Saturday, March 14, 2009

Saturday morning blues

The various concepts of the blues encompass a wide variety of human psychological and aesthetic experiences. The Merriam-Webster online dictionary describes the emotional state as "low spirits : melancholy [as in] a case of the blues". In musical terms, the blues refers to any of several rhythmic/harmonic formats used in genres roughly definable as jazz and rhythm and blues (R&B), with various regional stylistic variants: e.g., "Chicago Blues", or "Memphis Blues", or topical variants, as in "hokum [humorous or satyrical] blues."

A ghazal couplet in Urdu by my dissertation poet, Mirza Ghalib, is beautifully translated by the blues lyric "Don't start me talkin', I'll tell everythin' I know. . . . ." So this is not meant to be a discussion of the wonderful musical and lyrical richness of the blues themselves, but just a departure to share with you how I am feeling this morning after three wonderfully (and exhaustingly) busy weeks, on both the musical and digital fronts, each involving deep exploration into new territories. And now it's a pre-dawn Saturday morning, and after only four hours' restless sleep (dreams of traveling underground, avoiding the soldiers in a hostile city; lost eyeglasses; trying to avoid deep crevasses in my quest toward unknown destinations . . . . ), and awakening in a wash of guilt for the several half-drafted or even unwritten blogs troubling my soul:

Woke up this mornin', blues all around my head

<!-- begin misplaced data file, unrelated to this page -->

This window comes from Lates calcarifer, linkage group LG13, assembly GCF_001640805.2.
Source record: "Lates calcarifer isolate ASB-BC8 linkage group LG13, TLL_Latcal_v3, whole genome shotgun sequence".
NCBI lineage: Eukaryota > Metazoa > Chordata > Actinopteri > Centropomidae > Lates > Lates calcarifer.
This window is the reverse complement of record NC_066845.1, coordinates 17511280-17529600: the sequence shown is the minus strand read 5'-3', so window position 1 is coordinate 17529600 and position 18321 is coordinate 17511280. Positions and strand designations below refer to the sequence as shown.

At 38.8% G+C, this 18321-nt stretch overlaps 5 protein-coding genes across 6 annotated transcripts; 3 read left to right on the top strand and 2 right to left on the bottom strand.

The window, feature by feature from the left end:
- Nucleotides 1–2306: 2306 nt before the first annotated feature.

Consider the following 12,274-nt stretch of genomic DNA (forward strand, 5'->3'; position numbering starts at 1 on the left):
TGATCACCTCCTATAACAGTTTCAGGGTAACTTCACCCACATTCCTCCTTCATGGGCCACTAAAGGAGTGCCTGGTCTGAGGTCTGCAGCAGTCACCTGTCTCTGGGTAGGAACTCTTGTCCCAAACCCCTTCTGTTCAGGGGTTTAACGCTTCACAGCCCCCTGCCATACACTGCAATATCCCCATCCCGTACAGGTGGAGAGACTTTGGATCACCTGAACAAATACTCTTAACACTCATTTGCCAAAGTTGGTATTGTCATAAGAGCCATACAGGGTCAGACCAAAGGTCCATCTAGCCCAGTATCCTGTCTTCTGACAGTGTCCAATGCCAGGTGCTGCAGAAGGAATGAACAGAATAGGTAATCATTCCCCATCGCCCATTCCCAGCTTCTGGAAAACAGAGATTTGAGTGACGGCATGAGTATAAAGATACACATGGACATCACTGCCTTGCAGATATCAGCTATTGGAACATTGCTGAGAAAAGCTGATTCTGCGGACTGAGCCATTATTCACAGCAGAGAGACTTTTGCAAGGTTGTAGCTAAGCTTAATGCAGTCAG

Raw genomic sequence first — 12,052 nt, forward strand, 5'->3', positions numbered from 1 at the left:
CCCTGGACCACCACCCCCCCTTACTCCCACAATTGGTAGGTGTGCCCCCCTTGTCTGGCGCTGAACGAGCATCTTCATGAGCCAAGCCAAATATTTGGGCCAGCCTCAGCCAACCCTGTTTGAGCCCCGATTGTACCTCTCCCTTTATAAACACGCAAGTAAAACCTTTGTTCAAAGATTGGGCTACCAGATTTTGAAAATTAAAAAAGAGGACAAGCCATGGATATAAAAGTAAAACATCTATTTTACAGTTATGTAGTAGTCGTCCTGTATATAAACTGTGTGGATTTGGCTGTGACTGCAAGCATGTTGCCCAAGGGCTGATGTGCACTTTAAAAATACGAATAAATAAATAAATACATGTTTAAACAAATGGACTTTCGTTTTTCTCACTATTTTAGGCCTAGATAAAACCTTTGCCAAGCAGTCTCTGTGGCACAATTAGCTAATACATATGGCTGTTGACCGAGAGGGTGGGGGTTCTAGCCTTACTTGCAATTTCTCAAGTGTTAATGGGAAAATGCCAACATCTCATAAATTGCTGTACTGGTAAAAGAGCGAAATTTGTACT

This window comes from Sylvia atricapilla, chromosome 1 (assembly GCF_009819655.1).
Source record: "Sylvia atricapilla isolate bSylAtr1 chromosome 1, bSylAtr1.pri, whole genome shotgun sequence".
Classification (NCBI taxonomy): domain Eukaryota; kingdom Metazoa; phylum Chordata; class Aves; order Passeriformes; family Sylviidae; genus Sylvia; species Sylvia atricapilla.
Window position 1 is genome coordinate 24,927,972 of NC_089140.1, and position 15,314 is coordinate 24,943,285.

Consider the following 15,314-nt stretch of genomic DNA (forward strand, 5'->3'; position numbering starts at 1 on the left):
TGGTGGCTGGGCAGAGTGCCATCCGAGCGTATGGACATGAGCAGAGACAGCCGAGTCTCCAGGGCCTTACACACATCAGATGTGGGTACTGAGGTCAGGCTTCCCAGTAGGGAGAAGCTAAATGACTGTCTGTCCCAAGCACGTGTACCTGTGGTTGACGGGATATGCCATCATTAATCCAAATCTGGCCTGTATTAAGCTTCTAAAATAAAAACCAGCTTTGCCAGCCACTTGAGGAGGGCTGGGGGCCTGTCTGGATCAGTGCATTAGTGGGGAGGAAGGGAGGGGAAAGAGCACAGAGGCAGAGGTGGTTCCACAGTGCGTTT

Woke up this mornin', blues all around my head
Worryin' 'bout those blogs that if they ain't written, they sure thing won't be read

(missing my old Stella twelve-string guitar, with which, during my incandescent summer in Yellowstone in 1961, I used to jam most memorably late starry weekend nights with a tall, bearded forest ranger on the bass--his name hiding just the other side of a wall in the mottled mists of youthful memory)

The pre-dawn period is a wonderful time for Hindustani classical music, my metier: quiet, meditative, peaceful, sometimes tinged with sadness or remorse; perhaps the saddest raga of all being Bilaskhani Todi, said to have been created by the son (Bilas Khan) of the great dhrupad singer Miyan Tansen, one of the nine jewels of the court of the great Indian Mughal emperor Akbar (1542-1605), after Tansen's death in the 1580's. It is said that the son's performance of this raga, created by him spontaneously in his grief for the occasion, was so powerful that the head of the father's corpse was said to have moved from side to side in the uniquely Indian gesture of appreciation.

Woke up this morning, these damn blues ALL around my head
Woke up this morning, those notes buzzin' all in my head
If I don't practice some, my music it soon be dead

my sitar sits in the corner, silent in the darkness
my laptop glowing brightly on my lap
conflicted, I hold my fingers poised. . . .

And drifting through my brain, the sublime musical strands, most recently, of the Silk Road Ensemble's luminous performance at the splendid Strathmore Art Center on Wednesday.

The bear-like forest ranger's name comes, miraculously, back to me: Swearingen! Paul Swearingen!

The furnace kicks on downstairs, the radiator ticks, out of synch with the clock on the mail table. So many fine musical memories of these three weeks (the many Arabesque evenings, the Post-Classical Ensemble, The Chieftains, and Yo-Yo Ma and his amazing global retinue), and so little time to be able to try to capture in words those experiences. . . . .

And my hands and heart longing to gather up my beloved sitar

Wish me luck. Time for more espresso as I listen to the trucks groaning and cars whizzing by intermittently (governed by the traffic light nearby on the corner) on C Street NE outside, and wait for the sun to rise.

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